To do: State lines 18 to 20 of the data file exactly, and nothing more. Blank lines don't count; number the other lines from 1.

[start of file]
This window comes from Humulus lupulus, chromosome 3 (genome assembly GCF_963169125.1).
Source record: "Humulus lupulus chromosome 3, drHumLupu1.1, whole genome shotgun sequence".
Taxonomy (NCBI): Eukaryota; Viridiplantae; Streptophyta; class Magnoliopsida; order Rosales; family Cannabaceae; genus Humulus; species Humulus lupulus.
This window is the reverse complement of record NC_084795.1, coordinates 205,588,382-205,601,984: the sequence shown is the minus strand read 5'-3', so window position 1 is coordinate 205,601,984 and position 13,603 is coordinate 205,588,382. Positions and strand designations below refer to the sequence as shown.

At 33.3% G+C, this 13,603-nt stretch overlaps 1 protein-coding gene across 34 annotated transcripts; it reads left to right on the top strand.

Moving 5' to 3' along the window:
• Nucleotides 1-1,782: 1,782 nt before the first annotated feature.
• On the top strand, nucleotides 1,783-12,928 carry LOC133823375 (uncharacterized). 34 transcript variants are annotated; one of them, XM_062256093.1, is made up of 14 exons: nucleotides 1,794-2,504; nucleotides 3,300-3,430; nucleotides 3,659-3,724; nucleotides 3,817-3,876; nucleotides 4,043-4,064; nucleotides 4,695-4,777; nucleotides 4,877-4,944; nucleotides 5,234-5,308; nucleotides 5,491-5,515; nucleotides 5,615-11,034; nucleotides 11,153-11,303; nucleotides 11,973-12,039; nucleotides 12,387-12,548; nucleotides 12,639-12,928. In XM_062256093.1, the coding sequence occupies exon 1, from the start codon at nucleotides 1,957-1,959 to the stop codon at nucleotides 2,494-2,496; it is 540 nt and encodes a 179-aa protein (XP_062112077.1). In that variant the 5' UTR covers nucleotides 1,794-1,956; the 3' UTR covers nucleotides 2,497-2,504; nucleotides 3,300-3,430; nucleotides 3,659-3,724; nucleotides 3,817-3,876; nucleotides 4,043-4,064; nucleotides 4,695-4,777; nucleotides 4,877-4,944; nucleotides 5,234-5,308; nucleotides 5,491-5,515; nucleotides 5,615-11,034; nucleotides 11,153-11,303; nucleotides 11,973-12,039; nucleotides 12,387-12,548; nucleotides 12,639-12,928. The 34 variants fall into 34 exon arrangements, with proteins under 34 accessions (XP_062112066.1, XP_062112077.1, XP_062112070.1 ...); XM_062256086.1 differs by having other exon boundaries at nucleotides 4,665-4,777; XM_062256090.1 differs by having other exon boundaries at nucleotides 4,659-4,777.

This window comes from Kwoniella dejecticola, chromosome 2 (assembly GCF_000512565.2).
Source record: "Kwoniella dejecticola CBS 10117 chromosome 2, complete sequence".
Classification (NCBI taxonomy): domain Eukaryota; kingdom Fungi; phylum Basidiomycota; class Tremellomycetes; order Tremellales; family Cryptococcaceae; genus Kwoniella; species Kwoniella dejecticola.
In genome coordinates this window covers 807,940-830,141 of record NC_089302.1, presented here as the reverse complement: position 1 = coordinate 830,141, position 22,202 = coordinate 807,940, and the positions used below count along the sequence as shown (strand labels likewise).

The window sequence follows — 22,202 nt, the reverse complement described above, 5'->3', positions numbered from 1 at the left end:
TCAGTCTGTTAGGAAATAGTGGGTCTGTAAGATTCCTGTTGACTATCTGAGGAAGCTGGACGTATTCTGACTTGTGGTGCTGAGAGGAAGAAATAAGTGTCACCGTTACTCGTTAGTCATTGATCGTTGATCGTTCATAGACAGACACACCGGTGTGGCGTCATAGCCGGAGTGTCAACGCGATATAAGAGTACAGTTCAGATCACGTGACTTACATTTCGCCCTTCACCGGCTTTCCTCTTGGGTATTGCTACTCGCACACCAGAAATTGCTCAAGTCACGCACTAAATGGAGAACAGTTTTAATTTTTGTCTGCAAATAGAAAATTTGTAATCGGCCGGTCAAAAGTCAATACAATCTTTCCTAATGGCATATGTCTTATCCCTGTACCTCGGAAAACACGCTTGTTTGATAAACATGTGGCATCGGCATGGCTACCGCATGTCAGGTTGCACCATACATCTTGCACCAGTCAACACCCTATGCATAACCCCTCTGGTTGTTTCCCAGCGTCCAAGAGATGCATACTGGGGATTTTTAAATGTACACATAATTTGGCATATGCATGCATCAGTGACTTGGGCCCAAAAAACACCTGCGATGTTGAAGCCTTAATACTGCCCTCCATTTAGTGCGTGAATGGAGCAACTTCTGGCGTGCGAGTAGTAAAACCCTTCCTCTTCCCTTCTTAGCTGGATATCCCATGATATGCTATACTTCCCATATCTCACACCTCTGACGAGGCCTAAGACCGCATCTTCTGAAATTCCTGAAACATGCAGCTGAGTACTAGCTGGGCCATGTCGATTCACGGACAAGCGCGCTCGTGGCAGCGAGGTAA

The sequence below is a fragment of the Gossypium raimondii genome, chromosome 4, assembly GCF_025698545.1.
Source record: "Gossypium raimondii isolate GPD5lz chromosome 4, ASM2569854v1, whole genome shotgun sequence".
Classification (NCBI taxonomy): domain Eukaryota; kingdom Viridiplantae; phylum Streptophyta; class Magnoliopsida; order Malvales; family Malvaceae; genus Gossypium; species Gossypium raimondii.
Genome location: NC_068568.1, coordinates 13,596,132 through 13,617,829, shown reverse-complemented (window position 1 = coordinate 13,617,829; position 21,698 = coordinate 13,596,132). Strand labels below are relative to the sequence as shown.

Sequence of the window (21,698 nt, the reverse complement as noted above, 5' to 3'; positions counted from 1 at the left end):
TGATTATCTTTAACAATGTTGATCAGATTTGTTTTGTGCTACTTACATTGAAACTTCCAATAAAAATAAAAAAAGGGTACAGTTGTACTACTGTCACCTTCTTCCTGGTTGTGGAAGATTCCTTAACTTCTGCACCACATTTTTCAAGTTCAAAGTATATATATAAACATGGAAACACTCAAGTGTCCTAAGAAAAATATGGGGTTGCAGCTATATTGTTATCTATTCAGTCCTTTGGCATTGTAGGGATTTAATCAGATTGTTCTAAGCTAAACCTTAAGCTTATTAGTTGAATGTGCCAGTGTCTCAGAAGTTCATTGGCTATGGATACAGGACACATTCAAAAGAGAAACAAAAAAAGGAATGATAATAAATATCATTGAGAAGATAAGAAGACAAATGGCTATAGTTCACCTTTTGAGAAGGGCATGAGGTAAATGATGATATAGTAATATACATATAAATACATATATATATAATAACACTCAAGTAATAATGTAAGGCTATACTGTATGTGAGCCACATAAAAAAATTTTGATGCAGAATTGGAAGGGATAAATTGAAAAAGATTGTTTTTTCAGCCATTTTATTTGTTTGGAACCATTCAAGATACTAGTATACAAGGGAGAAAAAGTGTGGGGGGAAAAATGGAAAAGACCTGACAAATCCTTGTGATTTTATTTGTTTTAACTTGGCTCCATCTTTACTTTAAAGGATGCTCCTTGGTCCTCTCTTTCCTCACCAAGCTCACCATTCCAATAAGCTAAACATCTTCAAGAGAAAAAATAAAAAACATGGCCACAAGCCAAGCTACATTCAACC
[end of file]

Genome location: NC_068568.1, coordinates 13,596,132 through 13,617,829, shown reverse-complemented (window position 1 = coordinate 13,617,829; position 21,698 = coordinate 13,596,132). Strand labels below are relative to the sequence as shown.

Sequence of the window (21,698 nt, the reverse complement as noted above, 5' to 3'; positions counted from 1 at the left end):
TGATTATCTTTAACAATGTTGATCAGATTTGTTTTGTGCTACTTACATTGAAACTTCCAATAAAAATAAAAAAAGGGTACAGTTGTACTACTGTCACCTTCTTCCTGGTTGTGGAAGATTCCTTAACTTCTGCACCACATTTTTCAAGTTCAAAGTATATATATAAACATGGAAACACTCAAGTGTCCTAAGAAAAATATGGGGTTGCAGCTATATTGTTATCTATTCAGTCCTTTGGCATTGTAGGGATTTAATCAGATTGTTCTAAGCTAAACCTTAAGCTTATTAGTTGAATGTGCCAGTGTCTCAGAAGTTCATTGGCTATGGATACAGGACACATTCAAAAGAGAAACAAAAAAAGGAATGATAATAAATATCATTGAGAAGATAAGAAGACAAATGGCTATAGTTCACCTTTTGAGAAGGGCATGAGGTAAATGATGATATAGTAATATACATATAAATACATATATATATAATAACACTCAAGTAATAATGTAAGGCTATACTGTATGTGAGCCACATAAAAAAATTTTGATGCAGAATTGGAAGGGATAAATTGAAAAAGATTGTTTTTTCAGCCATTTTATTTGTTTGGAACCATTCAAGATACTAGTATACAAGGGAGAAAAAGTGTGGGGGGAAAAATGGAAAAGACCTGACAAATCCTTGTGATTTTATTTGTTTTAACTTGGCTCCATCTTTACTTTAAAGGATGCTCCTTGGTCCTCTCTTTCCTCACCAAGCTCACCATTCCAATAAGCTAAACATCTTCAAGAGAAAAAATAAAAAACATGGCCACAAGCCAAGCTACATTCAACC